“This is a potato party”
Expectations are a funny thing. Luigi Pirandello’s reputation as one of our foremost dramatists comes from his metaphysical musings on identity and self but his 1916 play Liolà comes from a very different place and so may leave you nonplussed if expecting something akin to Six Characters in Search of an Author. Instead, Tanya Ronder’s new version directed by Richard Eyre is a rollicking tale full of song and dance, set in a Sicilian village from which most of the men have migrated. The two that remain, Liolà and Simone, are surrounded by a veritable multitude of women with whom a number of complicated relationships are in place.
Ageing landowner Simone married the much younger Mita in order to provide him with the heir he desperately craves but five years of marriage have produced no children. By contrast, local lothario Liolà has knocked up at least three of the local girls and now has three children who are raised by his mother. But when he gets Simone’s young cousin Tuzza pregnant, she and her mother espy a scheme to play on Simone’s fears of childlessness and pass the child off as his own. But Mita and Liolà were childhood sweethearts and together they plot her own revenge.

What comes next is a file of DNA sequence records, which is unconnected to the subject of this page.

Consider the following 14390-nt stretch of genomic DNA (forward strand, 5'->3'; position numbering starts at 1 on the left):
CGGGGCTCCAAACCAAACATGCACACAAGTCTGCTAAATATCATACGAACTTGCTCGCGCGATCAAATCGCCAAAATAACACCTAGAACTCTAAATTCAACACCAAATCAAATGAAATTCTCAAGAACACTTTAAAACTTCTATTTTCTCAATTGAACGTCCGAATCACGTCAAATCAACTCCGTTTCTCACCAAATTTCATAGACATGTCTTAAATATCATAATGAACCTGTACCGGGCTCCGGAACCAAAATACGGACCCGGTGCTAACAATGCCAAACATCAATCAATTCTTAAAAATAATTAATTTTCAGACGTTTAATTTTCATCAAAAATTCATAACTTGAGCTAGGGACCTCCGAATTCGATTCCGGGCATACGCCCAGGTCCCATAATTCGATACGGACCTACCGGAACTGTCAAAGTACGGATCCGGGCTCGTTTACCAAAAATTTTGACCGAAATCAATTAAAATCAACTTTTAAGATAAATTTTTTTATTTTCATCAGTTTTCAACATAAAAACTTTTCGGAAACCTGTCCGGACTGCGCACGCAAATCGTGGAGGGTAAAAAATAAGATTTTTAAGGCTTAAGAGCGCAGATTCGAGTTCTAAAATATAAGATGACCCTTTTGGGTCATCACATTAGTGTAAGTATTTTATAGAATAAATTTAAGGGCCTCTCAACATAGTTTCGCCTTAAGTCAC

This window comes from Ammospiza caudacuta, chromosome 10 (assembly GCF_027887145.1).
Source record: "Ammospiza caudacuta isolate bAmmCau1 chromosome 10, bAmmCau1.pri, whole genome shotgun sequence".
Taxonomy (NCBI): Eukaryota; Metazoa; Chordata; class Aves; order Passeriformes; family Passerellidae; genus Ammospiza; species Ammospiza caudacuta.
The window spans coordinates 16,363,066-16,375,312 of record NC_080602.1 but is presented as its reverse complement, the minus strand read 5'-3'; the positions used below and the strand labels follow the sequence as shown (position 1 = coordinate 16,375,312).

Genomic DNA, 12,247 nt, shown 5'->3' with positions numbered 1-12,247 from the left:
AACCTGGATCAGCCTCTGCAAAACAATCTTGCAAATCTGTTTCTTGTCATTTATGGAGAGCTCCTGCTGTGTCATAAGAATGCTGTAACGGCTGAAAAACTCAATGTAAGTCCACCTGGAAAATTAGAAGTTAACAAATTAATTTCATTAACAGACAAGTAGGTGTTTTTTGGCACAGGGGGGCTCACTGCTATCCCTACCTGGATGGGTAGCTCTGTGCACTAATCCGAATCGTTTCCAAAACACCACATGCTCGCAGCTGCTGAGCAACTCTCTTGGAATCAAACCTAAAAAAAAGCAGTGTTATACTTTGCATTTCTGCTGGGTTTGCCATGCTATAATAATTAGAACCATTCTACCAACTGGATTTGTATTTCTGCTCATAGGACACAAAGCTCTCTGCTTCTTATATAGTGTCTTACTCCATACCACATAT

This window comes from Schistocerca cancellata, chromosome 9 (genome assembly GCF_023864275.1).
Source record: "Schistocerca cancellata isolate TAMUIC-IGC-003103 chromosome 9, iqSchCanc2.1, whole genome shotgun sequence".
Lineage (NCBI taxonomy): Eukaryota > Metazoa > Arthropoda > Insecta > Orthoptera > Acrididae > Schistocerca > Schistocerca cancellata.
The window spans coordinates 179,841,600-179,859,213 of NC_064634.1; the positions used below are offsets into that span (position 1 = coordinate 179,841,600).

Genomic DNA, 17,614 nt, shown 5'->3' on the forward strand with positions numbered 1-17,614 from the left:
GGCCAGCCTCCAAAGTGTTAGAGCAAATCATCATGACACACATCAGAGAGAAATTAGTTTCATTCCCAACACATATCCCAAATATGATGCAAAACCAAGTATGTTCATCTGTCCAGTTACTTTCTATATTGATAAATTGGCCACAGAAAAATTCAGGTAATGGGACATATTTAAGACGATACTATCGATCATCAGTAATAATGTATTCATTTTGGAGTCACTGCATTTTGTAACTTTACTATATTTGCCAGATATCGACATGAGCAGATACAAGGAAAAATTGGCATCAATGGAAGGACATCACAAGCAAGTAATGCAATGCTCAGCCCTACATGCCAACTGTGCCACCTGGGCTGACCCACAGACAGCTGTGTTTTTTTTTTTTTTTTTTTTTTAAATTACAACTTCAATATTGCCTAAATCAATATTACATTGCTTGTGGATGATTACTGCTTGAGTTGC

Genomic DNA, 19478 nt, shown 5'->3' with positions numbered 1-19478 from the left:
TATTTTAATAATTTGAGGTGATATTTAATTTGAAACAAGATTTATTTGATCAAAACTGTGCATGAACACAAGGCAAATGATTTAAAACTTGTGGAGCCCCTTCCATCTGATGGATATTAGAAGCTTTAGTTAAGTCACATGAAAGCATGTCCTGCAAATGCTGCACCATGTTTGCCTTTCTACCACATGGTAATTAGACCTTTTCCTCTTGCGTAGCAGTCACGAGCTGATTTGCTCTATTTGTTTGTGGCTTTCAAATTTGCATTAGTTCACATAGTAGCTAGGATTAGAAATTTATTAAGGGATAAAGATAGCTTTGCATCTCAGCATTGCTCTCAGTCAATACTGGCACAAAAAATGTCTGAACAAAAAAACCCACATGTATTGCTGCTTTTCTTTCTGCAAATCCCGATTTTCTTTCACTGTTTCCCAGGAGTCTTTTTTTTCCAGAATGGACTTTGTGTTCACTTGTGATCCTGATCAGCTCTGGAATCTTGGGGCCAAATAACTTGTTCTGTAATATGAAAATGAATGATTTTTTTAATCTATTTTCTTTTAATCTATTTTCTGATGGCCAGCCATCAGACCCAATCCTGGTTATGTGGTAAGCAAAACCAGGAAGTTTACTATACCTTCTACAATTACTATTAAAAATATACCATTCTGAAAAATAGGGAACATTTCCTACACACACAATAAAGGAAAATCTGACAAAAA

Everything is done under the watchful view of the community but even though the location is Pirandello’s native Sicily, Eyre has made the characters all Irish and the frequent musical interludes contains elements of folk and gypsy tunes that feel closer to the Balkans. Where some might find confusion in this melding of styles, I found it liberated the piece, finding echoes in plays such as Friel’s Dancing at Lughnasa and Lorca’s Bernard Alba, (mostly) Catholic communities simultaneously finding ways to break the rules that bind their society yet casting the ultimate scorn on those who are caught.
And it is powerfully, persuasively done. The likes of Rosaleen Linehan as Mita’s aunt Gesa, Charlotte Bradley as Liolà’s mother Ninfa and Eileen Walsh’s spinster of the parish Càrmina fill the air with fruity gossip and tuneful song as they sit shelling almonds and pass comment on all that goes before them, especially the intransigent Azzaras – a near-hysterical Aisling O’Sullivan and a taciturn Jessica Regan as the mother and daughter who dare to look out for themselves. Rory Keenan is outrageously charming as the titular Liolà, wittily possessed of his own accompanying band but also possessed of an underlying sadness at his roguish destiny. Lisa Dwyer Hogg’s Mita is affecting as the much-maligned Mita but as she engineers the situation to her advantage, the sly satisfaction at the downfall of her rival suggests the beginnings of lifelong feuds rather than happy endings.
This slight sourness cuts through all the charm quite effectively, hinting that there’s much more unhappiness in the world than is presented in Pirandello’s (or indeed Ronder’s) writing, but the hint of it is just enough without challenging the prevailing mood. And it is a delightful one indeed with Orlando Gough’s remarkably memorable tunes lingering long in the mind and a thoroughly enjoyable time to be had by all.